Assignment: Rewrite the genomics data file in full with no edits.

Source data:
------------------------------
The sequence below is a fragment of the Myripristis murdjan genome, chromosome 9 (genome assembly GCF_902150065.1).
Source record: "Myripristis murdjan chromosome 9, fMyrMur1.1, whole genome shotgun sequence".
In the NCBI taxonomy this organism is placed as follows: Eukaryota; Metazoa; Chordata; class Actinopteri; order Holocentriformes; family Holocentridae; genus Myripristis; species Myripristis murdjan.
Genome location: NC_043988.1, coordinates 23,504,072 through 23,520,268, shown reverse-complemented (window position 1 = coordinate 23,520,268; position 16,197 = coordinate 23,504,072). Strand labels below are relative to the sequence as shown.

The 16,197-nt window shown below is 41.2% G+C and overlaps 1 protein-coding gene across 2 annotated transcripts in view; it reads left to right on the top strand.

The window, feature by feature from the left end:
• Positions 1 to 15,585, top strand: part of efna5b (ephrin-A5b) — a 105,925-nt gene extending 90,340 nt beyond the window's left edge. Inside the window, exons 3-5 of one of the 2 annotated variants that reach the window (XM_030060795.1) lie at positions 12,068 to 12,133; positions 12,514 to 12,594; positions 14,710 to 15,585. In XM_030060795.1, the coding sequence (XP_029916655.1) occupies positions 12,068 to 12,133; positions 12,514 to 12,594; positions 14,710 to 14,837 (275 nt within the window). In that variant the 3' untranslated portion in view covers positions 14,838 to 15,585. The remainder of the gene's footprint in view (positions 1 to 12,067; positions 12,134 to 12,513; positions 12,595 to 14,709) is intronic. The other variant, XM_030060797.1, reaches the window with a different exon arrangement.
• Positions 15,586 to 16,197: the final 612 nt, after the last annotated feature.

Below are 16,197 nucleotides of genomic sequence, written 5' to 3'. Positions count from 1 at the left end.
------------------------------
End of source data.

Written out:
The sequence below is a fragment of the Myripristis murdjan genome, chromosome 9 (genome assembly GCF_902150065.1).
Source record: "Myripristis murdjan chromosome 9, fMyrMur1.1, whole genome shotgun sequence".
In the NCBI taxonomy this organism is placed as follows: Eukaryota; Metazoa; Chordata; class Actinopteri; order Holocentriformes; family Holocentridae; genus Myripristis; species Myripristis murdjan.
Genome location: NC_043988.1, coordinates 23,504,072 through 23,520,268, shown reverse-complemented (window position 1 = coordinate 23,520,268; position 16,197 = coordinate 23,504,072). Strand labels below are relative to the sequence as shown.

The 16,197-nt window shown below is 41.2% G+C and overlaps 1 protein-coding gene across 2 annotated transcripts in view; it reads left to right on the top strand.

The window, feature by feature from the left end:
• Positions 1 to 15,585, top strand: part of efna5b (ephrin-A5b) — a 105,925-nt gene extending 90,340 nt beyond the window's left edge. Inside the window, exons 3-5 of one of the 2 annotated variants that reach the window (XM_030060795.1) lie at positions 12,068 to 12,133; positions 12,514 to 12,594; positions 14,710 to 15,585. In XM_030060795.1, the coding sequence (XP_029916655.1) occupies positions 12,068 to 12,133; positions 12,514 to 12,594; positions 14,710 to 14,837 (275 nt within the window). In that variant the 3' untranslated portion in view covers positions 14,838 to 15,585. The remainder of the gene's footprint in view (positions 1 to 12,067; positions 12,134 to 12,513; positions 12,595 to 14,709) is intronic. The other variant, XM_030060797.1, reaches the window with a different exon arrangement.
• Positions 15,586 to 16,197: the final 612 nt, after the last annotated feature.

Below are 16,197 nucleotides of genomic sequence, written 5' to 3'. Positions count from 1 at the left end.